Labrador

Stamford and Morrisey the LabraforsKnow your Breed: Labrador

A more sweet-natured dog it would be hard to find! The Labrador is the most even tempered of dogs and, despite its size, can be the perfect house dog even with young children around. In fact the whole family will enjoy the adventure, watching him grow from puppy to young dog to adult. His antics and natural playfulness cannot fail to delight young or old. The downside of that though is that this breed of dog probably never grows up properly. By that I mean that he never forgets he was once a playful pup and, while that is an endearing quality in a young dog, it can be a bit tiresome as your pet gets older. Think of the film Marley and Me and there you have your typical, ill-disciplined Labrador!

It doesn’t have to be that way though as, with proper puppy training and beyond, this dog can be the perfect choice as a family pet. A fully grown Labrador is a strong, sturdy animal and you don’t really need him pulling on the lead or jumping up at people just to show how friendly he is. Unfortunately, unless very well trained from an early age, this will be how he is. It is the natural instinct of this breed of dog to be highly sociable with both people and other dogs and there are times when this attitude will get him into trouble, especially if coming across a more aggressive breed.

His friendly tail wagging and sniffing antics are not very likely to go down well with a grumpy Doberman (for example). He is liable to get his ear chewed off (literally) if he gets too close. This is the unfortunate side of this breed of dog – if anything he is TOO friendly for his own good sometimes. But, with care, it is possible to keep him safe and happy and this really is the kind of dog that is a delight to work with. He is eager to please his master; he will generally come when called (unless absorbed in the company of his friends of course!) and is always hungry. Literally, ALWAYS hungry! This trait is useful during training of course because it is easy to bribe him with little titbits – he will probably do anything for a little more food.

In short, the average black, chocolate brown or golden Labrador is an affable, lovable, loyal dog that will delight anyone who has the good fortune to own one. Unusually this breed of dog is equally happy as a house dog or a working dog – they make excellent gun dogs for example. He should enjoy good health over an average lifetime beyond ten years although, in later years, they can suffer at the rear end from joint degeneration. Like older people needing hip replacements, the Labrador suffers in a similar way. The bottom line is that owners need to be careful not to allow this dog to overeat as weight problems only exacerbate the aforementioned joint problem. Plenty of exercise will help of course.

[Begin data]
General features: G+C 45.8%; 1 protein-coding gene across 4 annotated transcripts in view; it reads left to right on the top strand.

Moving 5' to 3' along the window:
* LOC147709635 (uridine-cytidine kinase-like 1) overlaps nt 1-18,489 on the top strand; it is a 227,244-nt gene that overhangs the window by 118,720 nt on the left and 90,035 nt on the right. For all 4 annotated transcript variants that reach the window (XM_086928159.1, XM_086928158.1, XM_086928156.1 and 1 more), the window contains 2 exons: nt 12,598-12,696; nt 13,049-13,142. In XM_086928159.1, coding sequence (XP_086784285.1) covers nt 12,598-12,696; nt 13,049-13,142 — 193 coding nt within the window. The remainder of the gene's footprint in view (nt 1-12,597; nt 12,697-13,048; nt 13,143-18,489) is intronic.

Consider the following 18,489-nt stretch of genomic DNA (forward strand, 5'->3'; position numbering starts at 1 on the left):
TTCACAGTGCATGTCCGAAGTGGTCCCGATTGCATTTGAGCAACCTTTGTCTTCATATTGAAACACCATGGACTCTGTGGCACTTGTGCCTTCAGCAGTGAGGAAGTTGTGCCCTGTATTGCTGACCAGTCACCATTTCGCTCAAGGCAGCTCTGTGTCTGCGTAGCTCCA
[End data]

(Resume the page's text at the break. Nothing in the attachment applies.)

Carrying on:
The Kennel club description can be found here

Know your Breed: Labrador

Stamford and Morrisey the LabraforsA more sweet-natured dog it would be hard to find!  The Labrador is the most even tempered of dogs and, despite its size, can be the perfect house dog even with young children around.  In fact the whole family will enjoy the adventure, watching him grow from puppy to young dog to adult.  His antics and natural playfulness cannot fail to delight young or old.  The downside of that though is that this breed of dog probably never grows up properly.  By that I mean that he never forgets he was once a playful pup and, while that is an endearing quality in a young dog, it can be a bit tiresome as your pet gets older.  Think of the film Marley and Me and there you have your typical, ill-disciplined Labrador!

It doesn’t have to be that way though as, with proper puppy training and beyond, this dog can be the perfect choice as a family pet.  A fully grown Labrador is a strong, sturdy animal and you don’t really need him pulling on the lead or jumping up at people just to show how friendly he is.  Unfortunately, unless very well trained from an early age, this will be how he is.  It is the natural instinct of this breed of dog to be highly sociable with both people and other dogs and there are times when this attitude will get him into trouble, especially if coming across a more aggressive breed.

His friendly tail wagging and sniffing antics are not very likely to go down well with a grumpy Doberman (for example).  He is liable to get his ear chewed off (literally) if he gets too close.  This is the unfortunate side of this breed of dog – if anything he is TOO friendly for his own good sometimes.  But, with care, it is possible to keep him safe and happy and this really is the kind of dog that is a delight to work with.  He is eager to please his master; he will generally come when called (unless absorbed in the company of his friends of course!) and is always hungry.  Literally, ALWAYS hungry!  This trait is useful during training of course because it is easy to bribe him with little titbits – he will probably do anything for a little more food.

In short, the average black, chocolate brown or golden Labrador is an affable, lovable, loyal dog that will delight anyone who has the good fortune to own one.  Unusually this breed of dog is equally happy as a house dog or a working dog – they make excellent gun dogs for example. He should enjoy good health over an average lifetime beyond ten years although, in later years, they can suffer at the rear end from joint degeneration.  Like older people needing hip replacements, the Labrador suffers in a similar way.  The bottom line is that owners need to be careful not to allow this dog to overeat as weight problems only exacerbate the aforementioned joint problem.  Plenty of exercise will help of course.

 

The Kennel club description can be found here